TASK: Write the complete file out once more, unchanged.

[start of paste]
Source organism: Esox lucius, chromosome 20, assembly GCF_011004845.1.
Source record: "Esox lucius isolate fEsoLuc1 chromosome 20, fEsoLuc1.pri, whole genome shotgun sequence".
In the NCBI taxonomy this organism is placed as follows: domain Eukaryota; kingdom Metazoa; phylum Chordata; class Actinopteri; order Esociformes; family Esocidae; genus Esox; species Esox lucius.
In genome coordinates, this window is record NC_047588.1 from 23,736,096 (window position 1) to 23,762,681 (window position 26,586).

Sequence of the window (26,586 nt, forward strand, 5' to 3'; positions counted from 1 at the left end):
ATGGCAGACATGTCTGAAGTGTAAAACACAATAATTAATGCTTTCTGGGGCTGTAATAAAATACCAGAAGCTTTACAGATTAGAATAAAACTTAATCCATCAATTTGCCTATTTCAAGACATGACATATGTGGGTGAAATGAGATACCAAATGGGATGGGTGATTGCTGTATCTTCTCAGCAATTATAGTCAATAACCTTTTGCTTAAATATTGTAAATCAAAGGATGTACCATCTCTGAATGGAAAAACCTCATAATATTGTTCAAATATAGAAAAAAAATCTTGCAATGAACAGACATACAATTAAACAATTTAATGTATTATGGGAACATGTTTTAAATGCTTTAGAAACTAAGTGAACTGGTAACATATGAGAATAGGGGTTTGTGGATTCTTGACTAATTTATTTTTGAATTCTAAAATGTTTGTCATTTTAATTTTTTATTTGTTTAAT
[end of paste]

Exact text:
Source organism: Esox lucius, chromosome 20, assembly GCF_011004845.1.
Source record: "Esox lucius isolate fEsoLuc1 chromosome 20, fEsoLuc1.pri, whole genome shotgun sequence".
In the NCBI taxonomy this organism is placed as follows: domain Eukaryota; kingdom Metazoa; phylum Chordata; class Actinopteri; order Esociformes; family Esocidae; genus Esox; species Esox lucius.
In genome coordinates, this window is record NC_047588.1 from 23,736,096 (window position 1) to 23,762,681 (window position 26,586).

Sequence of the window (26,586 nt, forward strand, 5' to 3'; positions counted from 1 at the left end):
ATGGCAGACATGTCTGAAGTGTAAAACACAATAATTAATGCTTTCTGGGGCTGTAATAAAATACCAGAAGCTTTACAGATTAGAATAAAACTTAATCCATCAATTTGCCTATTTCAAGACATGACATATGTGGGTGAAATGAGATACCAAATGGGATGGGTGATTGCTGTATCTTCTCAGCAATTATAGTCAATAACCTTTTGCTTAAATATTGTAAATCAAAGGATGTACCATCTCTGAATGGAAAAACCTCATAATATTGTTCAAATATAGAAAAAAAATCTTGCAATGAACAGACATACAATTAAACAATTTAATGTATTATGGGAACATGTTTTAAATGCTTTAGAAACTAAGTGAACTGGTAACATATGAGAATAGGGGTTTGTGGATTCTTGACTAATTTATTTTTGAATTCTAAAATGTTTGTCATTTTAATTTTTTATTTGTTTAAT